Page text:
veggie and all of your friends will be green with envy of your sex life.
3. EXERCISES YOUR SELF DISCIPLINE
Eating meat every day at every meal is done more out of habit than necessity. Few things feel better or stronger than taking control of our impulses and controlling our desires.
What it all boils down to is balance and moderation. Although moderation never sounds exciting, the benefits to your health, your waistline, and your wallet can be very exciting indeed.
4. MORE CREATIVE MENUS
Once meat is removed as the centerpiece of every menu, it’s amazing how many exciting ways you can find to fix vegetables and fruits. From baked apples to grilled pineapples or curried rice and beans, flex your creativity and treat your taste buds to something different.
5. YOUR OVERALL HEALTH
Eating less red meat is known to help reduce the risk of heart disease and certain types of cancer. Studies have also shown that a diet rich in fruits, grains and vegetables greatly reduce heart disease and diabetes.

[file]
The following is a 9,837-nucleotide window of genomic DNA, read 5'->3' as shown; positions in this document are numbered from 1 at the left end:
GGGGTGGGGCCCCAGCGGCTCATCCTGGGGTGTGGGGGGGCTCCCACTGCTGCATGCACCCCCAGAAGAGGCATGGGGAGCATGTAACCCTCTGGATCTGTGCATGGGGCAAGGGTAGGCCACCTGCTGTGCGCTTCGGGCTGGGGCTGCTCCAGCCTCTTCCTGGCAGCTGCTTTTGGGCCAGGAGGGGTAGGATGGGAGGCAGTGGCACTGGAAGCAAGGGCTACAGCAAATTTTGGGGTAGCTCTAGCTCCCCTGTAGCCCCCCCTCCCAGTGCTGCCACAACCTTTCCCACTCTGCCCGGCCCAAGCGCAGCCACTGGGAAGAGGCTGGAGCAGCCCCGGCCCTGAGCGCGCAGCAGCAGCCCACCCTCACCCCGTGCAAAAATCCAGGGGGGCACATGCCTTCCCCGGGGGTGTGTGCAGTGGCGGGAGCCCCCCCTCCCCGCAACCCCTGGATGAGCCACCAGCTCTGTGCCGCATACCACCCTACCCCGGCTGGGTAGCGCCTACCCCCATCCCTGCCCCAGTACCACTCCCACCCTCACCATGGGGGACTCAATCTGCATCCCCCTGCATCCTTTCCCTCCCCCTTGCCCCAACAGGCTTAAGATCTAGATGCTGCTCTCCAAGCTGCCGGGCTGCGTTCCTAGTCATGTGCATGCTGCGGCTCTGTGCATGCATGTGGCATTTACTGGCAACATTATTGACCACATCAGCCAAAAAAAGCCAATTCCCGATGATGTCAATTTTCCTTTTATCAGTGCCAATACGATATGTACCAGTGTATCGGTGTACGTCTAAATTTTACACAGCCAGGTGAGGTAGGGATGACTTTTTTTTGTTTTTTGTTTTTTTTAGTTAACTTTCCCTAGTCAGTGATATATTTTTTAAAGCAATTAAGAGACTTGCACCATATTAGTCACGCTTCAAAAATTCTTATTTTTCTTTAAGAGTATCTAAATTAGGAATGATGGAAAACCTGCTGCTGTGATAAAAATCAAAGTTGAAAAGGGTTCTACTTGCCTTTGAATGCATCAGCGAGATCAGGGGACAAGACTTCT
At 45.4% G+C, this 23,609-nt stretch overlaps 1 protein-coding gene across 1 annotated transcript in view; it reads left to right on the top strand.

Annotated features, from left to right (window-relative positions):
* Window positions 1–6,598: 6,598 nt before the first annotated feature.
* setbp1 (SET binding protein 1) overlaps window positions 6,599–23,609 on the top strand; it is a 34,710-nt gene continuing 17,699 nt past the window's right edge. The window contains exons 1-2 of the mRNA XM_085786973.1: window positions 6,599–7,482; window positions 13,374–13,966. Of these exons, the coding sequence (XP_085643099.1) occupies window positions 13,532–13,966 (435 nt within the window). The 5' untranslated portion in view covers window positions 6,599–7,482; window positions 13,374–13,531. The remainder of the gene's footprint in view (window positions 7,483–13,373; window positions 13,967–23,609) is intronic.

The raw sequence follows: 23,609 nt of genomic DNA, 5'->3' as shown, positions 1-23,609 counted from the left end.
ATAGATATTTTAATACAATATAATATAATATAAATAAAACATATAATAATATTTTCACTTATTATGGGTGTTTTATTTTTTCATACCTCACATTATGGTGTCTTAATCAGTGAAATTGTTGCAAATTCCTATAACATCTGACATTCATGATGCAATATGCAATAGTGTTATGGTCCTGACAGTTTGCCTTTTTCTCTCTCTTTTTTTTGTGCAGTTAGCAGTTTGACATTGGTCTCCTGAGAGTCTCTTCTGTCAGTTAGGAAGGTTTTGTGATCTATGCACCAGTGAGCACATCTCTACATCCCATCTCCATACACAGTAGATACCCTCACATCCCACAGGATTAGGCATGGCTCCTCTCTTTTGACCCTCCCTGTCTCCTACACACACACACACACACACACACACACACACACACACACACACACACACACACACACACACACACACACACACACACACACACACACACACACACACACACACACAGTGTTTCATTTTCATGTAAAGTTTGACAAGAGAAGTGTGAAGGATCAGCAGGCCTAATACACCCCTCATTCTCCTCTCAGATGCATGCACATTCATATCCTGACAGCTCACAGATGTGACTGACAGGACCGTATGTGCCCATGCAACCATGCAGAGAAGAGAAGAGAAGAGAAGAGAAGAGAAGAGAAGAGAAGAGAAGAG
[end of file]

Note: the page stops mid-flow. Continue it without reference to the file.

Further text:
6. ENVIRONMENTAL HEALTH
Save 84,000 gallons of water in one year. The water needs of livestock are far more tremendous than those of vegetables or grains. Up to 2500 gallons go into a single pound of ground beef as opposed to soy tofu for example, which requires 220 gallons of water per pound.
The United Nations’ Food and Agriculture Organization estimates the meat industry generates nearly one-fifth of the man-made greenhouse gas emissions that are accelerating climate change worldwide as our annual worldwide demand for meat continues to grow. Reining in meat consumption once a week might help to slow this trend.
RELATED: 9 Benefits of A Plant-Based Diet
Ready to go veggie?
Here’s HOW to do it right in three easy steps:
1.) Commit to eating less meat.
One thing is certain: There are times when your new diet will be inconvenient. Parties, travel, dinner with friends, going out to eat. If you want to get through these without slipping up, you’d better be committed.
2.) Start small and do it gradually.
Sometimes a shocking change is exactly what you need to zap you out of your old habits. But for me, going completely vegetarian or vegan all at once probably would have been too much—phasing out meat gave my taste buds time to adjust.
3.) Plan meals.
A wise man or woman once said, “If you’re failing to plan, you’re planning to fail.” In this case, that couldn’t be more accurate. You need to find recipes and plan meals that can stand alone, and that are designed to be meatless.
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